Lummi Nation harvests hatchery fish, releases natural origin chinook

Lummi Natural Resources staffers Tony George, left, and Ralph Phair collect a hatchery chinook salmon from a tangle net in the Nooksack River.
Lummi Natural Resources staffers Tony George, left, and Ralph Phair collect a hatchery chinook salmon from a tangle net in the Nooksack River.

Northwest Indian Fisheries Commission

The Lummi Nation Natural Resources Department is conducting a pilot tangle net fishery for hatchery chinook salmon that allows natural origin fish to be released without harm.

Nooksack River early chinook are part of a major population group that must be recovering before the Puget Sound chinook listed as “threatened” under the Endangered Species Act (ESA) can be delisted.

“We’re trying to conserve all the natural origin fish by using a smaller mesh net,” said Alan Chapman, ESA coordinator for the tribe. “The fish tangle by the snout, rather than the gills or body, so they can be safely released.”

Fish from the state Department of Fish and Wildlife’s North Fork Nooksack early chinook hatchery program are marked with a clipped adipose fin and/or coded-wire tag. When a tangle net is used, tribal fishermen can harvest those fish, while releasing the wild ones.

The Lummi Nation contracted with tribal fishermen Rab Washington and Johnny Olsen to fish the small mesh net, with the assistance of natural resources staff who sort the fish, take tissue and scale samples from natural origin fish before releasing them, and take scale samples and coded-wire tag information from the retained hatchery salmon.

“We hope this pilot program will lead to a closely supervised tribal fishery so we can get back to the days our elder fishers reminisce about,” said Merle Jefferson, director of Lummi Natural Resources. “Eventually, we could use the tangle net to harvest pink salmon that haven’t been available to tribal fishermen because of chinook bycatch concerns. This will also increase fishing opportunities during the spring and summer months, and help protect the fall chinook fishery from bycatch concerns.”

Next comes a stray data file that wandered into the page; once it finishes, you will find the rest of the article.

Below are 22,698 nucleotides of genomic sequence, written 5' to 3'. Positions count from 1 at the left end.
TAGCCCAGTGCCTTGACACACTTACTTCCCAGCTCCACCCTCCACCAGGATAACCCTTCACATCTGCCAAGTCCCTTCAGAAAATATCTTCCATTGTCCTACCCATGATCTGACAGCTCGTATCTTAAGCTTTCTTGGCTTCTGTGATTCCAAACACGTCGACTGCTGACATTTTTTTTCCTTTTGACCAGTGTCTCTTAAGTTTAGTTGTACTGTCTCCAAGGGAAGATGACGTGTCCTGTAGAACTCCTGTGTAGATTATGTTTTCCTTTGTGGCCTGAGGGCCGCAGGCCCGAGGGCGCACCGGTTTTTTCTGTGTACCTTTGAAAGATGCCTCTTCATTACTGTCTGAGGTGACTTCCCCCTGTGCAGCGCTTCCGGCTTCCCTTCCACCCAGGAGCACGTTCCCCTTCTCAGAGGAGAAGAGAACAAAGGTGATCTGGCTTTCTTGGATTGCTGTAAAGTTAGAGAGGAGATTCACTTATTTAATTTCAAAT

The decline in salmon runs has come at a great cost to Lummi fishermen, who make up one of the largest tribal fishing fleets in the country. Increasing fishing opportunities is crucial to supporting their Schelangen, or way of life, and retaining their tribal identity.

“We need to get our kids out fishing so they can understand the way it used to be and why we do what we do,” said Randy Kinley, fisherman and Lummi policy representative. “Future leaders need to remember where we came from, as it was taught to us.”

The tangle net fishery helped the tribe get one step closer to that goal by providing all of the salmon served at the Lummi Nation’s First Salmon Ceremony in May.

“Everyone in our community had an opportunity to feast on the salmon and celebrate our culture and connection to our fishing heritage at our First Salmon Ceremony,” Jefferson said.